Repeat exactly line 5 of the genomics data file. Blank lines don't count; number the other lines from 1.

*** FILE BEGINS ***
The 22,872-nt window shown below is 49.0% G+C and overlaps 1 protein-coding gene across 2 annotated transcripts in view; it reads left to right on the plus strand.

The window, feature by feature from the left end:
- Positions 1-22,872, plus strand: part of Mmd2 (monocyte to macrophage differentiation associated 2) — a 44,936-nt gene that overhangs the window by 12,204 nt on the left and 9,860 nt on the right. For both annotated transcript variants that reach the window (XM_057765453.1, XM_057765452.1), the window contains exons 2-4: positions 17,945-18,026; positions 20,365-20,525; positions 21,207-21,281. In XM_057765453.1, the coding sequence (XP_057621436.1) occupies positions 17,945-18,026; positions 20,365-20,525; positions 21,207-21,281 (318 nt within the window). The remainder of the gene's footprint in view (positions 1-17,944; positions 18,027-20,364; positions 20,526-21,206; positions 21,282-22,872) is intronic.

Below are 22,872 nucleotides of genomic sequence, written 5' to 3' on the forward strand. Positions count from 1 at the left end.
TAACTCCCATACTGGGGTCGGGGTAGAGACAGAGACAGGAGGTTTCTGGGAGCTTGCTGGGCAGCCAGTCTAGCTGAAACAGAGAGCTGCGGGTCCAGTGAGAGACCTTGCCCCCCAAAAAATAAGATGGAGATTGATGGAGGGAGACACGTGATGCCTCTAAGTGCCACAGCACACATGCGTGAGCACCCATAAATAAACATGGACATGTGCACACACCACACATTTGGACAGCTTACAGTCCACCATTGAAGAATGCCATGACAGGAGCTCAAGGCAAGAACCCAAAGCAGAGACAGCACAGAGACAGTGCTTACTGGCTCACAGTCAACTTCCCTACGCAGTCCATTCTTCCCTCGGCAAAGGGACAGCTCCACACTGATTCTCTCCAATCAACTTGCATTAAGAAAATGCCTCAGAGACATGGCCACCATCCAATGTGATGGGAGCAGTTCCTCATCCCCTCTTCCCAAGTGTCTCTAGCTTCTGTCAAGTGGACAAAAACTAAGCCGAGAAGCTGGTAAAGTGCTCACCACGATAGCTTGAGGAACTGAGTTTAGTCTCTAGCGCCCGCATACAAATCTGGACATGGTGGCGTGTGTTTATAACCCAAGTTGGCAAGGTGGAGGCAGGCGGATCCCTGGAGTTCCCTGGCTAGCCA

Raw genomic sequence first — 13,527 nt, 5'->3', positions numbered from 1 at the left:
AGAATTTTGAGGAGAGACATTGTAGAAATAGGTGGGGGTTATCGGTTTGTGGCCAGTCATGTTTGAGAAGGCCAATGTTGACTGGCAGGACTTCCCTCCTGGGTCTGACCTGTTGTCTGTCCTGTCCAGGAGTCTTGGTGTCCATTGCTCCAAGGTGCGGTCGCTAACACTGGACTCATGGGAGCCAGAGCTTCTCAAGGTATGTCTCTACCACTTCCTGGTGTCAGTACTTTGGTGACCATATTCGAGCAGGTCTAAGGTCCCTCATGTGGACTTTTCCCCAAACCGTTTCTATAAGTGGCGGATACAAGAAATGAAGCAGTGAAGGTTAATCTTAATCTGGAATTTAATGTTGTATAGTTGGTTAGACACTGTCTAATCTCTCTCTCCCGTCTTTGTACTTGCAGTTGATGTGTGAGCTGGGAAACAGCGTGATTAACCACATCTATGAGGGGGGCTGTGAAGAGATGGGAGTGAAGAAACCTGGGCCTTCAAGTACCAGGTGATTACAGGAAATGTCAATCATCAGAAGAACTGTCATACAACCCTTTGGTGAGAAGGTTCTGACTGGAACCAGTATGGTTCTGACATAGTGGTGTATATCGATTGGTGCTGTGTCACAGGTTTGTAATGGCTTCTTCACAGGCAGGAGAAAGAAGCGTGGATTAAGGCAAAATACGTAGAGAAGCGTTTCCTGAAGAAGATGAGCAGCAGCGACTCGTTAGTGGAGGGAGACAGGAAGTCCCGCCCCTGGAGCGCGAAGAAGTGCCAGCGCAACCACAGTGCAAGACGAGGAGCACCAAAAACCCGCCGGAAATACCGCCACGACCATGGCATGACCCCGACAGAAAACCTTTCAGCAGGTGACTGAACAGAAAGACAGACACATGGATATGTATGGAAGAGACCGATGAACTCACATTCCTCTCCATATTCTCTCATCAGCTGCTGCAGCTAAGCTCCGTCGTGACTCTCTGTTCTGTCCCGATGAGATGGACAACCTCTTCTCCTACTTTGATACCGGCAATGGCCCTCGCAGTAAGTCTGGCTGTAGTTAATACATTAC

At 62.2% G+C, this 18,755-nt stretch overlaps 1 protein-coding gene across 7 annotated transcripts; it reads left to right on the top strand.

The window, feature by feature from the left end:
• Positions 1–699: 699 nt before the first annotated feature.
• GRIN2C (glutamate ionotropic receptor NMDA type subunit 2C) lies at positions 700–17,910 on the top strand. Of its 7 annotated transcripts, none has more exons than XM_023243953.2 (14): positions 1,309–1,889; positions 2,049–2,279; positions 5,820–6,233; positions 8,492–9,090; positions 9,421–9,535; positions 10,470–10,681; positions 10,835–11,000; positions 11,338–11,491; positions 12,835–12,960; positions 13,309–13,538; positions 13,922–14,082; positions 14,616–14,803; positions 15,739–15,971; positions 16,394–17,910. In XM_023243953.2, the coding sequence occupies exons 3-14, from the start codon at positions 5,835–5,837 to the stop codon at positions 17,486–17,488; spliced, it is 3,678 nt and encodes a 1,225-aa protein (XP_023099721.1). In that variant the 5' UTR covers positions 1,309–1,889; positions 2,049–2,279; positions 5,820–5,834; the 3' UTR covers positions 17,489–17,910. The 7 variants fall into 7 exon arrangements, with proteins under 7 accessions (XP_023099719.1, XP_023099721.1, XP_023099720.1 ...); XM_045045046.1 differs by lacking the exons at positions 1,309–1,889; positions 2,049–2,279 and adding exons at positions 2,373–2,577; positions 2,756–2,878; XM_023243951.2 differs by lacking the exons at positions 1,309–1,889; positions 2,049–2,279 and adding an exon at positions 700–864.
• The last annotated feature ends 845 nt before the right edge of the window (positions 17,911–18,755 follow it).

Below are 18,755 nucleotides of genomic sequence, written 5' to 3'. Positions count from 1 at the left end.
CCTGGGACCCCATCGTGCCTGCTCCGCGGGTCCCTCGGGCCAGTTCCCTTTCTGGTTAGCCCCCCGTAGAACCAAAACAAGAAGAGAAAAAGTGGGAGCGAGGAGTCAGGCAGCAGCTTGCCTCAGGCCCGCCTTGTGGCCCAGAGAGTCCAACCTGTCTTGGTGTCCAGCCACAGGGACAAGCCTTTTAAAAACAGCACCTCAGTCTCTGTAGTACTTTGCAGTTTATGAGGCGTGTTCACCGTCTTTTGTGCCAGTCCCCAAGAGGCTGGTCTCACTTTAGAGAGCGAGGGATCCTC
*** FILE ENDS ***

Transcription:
TAACTCCCATACTGGGGTCGGGGTAGAGACAGAGACAGGAGGTTTCTGGGAGCTTGCTGGGCAGCCAGTCTAGCTGAAACAGAGAGCTGCGGGTCCAGTGAGAGACCTTGCCCCCCAAAAAATAAGATGGAGATTGATGGAGGGAGACACGTGATGCCTCTAAGTGCCACAGCACACATGCGTGAGCACCCATAAATAAACATGGACATGTGCACACACCACACATTTGGACAGCTTACAGTCCACCATTGAAGAATGCCATGACAGGAGCTCAAGGCAAGAACCCAAAGCAGAGACAGCACAGAGACAGTGCTTACTGGCTCACAGTCAACTTCCCTACGCAGTCCATTCTTCCCTCGGCAAAGGGACAGCTCCACACTGATTCTCTCCAATCAACTTGCATTAAGAAAATGCCTCAGAGACATGGCCACCATCCAATGTGATGGGAGCAGTTCCTCATCCCCTCTTCCCAAGTGTCTCTAGCTTCTGTCAAGTGGACAAAAACTAAGCCGAGAAGCTGGTAAAGTGCTCACCACGATAGCTTGAGGAACTGAGTTTAGTCTCTAGCGCCCGCATACAAATCTGGACATGGTGGCGTGTGTTTATAACCCAAGTTGGCAAGGTGGAGGCAGGCGGATCCCTGGAGTTCCCTGGCTAGCCA